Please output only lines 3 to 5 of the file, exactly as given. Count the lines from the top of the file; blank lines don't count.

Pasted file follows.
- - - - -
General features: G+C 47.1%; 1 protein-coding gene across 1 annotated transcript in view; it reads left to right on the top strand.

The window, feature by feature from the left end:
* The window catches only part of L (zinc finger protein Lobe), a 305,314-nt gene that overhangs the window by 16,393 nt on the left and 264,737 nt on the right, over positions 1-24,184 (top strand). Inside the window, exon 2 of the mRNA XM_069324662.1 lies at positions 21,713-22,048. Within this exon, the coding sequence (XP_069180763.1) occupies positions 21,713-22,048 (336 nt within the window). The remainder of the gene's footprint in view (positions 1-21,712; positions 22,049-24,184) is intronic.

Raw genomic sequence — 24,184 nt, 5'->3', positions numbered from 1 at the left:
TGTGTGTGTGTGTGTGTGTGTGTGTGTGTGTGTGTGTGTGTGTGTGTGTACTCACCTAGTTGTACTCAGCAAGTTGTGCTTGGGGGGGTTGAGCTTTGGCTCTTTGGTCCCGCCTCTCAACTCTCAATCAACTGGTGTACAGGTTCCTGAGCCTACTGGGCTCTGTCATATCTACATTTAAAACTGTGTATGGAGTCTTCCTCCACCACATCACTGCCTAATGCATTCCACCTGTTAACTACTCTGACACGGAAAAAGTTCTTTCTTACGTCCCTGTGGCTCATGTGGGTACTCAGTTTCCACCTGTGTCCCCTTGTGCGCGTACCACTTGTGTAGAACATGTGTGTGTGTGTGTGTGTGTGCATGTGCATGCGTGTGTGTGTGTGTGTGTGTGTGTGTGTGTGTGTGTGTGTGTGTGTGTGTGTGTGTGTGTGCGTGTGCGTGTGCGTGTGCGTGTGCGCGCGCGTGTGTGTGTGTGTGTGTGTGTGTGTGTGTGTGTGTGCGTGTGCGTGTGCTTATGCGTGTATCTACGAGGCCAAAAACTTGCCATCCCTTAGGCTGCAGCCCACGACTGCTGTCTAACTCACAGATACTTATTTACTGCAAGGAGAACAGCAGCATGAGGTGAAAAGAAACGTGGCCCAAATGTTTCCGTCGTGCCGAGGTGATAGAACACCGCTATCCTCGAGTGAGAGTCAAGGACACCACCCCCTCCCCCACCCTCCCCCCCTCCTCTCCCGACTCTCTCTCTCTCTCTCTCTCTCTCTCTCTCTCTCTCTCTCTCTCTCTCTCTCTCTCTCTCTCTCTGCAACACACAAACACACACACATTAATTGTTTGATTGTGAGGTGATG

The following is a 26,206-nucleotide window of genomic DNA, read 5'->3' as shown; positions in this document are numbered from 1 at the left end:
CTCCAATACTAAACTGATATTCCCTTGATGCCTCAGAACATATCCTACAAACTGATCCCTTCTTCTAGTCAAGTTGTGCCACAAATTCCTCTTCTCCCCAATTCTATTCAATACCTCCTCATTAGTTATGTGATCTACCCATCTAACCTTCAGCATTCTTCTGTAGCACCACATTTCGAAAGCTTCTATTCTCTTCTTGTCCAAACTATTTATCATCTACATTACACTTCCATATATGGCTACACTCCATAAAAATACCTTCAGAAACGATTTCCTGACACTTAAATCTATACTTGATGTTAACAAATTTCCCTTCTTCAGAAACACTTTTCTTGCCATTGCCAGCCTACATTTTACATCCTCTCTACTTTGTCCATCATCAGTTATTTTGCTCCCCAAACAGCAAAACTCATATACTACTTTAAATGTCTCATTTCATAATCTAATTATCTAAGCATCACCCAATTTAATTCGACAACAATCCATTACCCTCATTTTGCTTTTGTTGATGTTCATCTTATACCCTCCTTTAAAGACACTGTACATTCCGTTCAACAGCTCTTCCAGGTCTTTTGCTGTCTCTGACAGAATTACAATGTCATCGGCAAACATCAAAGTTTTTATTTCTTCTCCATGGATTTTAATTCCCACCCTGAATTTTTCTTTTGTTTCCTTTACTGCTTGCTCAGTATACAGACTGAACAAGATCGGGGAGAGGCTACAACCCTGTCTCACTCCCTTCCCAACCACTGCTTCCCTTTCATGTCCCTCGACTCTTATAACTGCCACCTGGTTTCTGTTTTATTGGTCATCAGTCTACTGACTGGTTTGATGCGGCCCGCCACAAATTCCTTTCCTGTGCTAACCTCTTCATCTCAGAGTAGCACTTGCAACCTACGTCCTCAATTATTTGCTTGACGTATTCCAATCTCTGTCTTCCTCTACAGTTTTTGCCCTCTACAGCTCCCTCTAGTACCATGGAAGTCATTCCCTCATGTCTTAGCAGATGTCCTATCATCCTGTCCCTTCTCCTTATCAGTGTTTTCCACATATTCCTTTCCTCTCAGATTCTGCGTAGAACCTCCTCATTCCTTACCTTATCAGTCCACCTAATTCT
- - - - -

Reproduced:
* The window catches only part of L (zinc finger protein Lobe), a 305,314-nt gene that overhangs the window by 16,393 nt on the left and 264,737 nt on the right, over positions 1-24,184 (top strand). Inside the window, exon 2 of the mRNA XM_069324662.1 lies at positions 21,713-22,048. Within this exon, the coding sequence (XP_069180763.1) occupies positions 21,713-22,048 (336 nt within the window). The remainder of the gene's footprint in view (positions 1-21,712; positions 22,049-24,184) is intronic.

Raw genomic sequence — 24,184 nt, 5'->3', positions numbered from 1 at the left:
TGTGTGTGTGTGTGTGTGTGTGTGTGTGTGTGTGTGTGTGTGTGTGTGTACTCACCTAGTTGTACTCAGCAAGTTGTGCTTGGGGGGGTTGAGCTTTGGCTCTTTGGTCCCGCCTCTCAACTCTCAATCAACTGGTGTACAGGTTCCTGAGCCTACTGGGCTCTGTCATATCTACATTTAAAACTGTGTATGGAGTCTTCCTCCACCACATCACTGCCTAATGCATTCCACCTGTTAACTACTCTGACACGGAAAAAGTTCTTTCTTACGTCCCTGTGGCTCATGTGGGTACTCAGTTTCCACCTGTGTCCCCTTGTGCGCGTACCACTTGTGTAGAACATGTGTGTGTGTGTGTGTGTGTGCATGTGCATGCGTGTGTGTGTGTGTGTGTGTGTGTGTGTGTGTGTGTGTGTGTGTGTGTGTGTGTGTGTGTGCGTGTGCGTGTGCGTGTGCGTGTGCGCGCGCGTGTGTGTGTGTGTGTGTGTGTGTGTGTGTGTGTGTGCGTGTGCGTGTGCTTATGCGTGTATCTACGAGGCCAAAAACTTGCCATCCCTTAGGCTGCAGCCCACGACTGCTGTCTAACTCACAGATACTTATTTACTGCAAGGAGAACAGCAGCATGAGGTGAAAAGAAACGTGGCCCAAATGTTTCCGTCGTGCCGAGGTGATAGAACACCGCTATCCTCGAGTGAGAGTCAAGGACACCACCCCCTCCCCCACCCTCCCCCCCTCCTCTCCCGACTCTCTCTCTCTCTCTCTCTCTCTCTCTCTCTCTCTCTCTCTCTCTCTCTCTCTCTCTCTCTCTCTGCAACACACAAACACACACACATTAATTGTTTGATTGTGAGGTGATG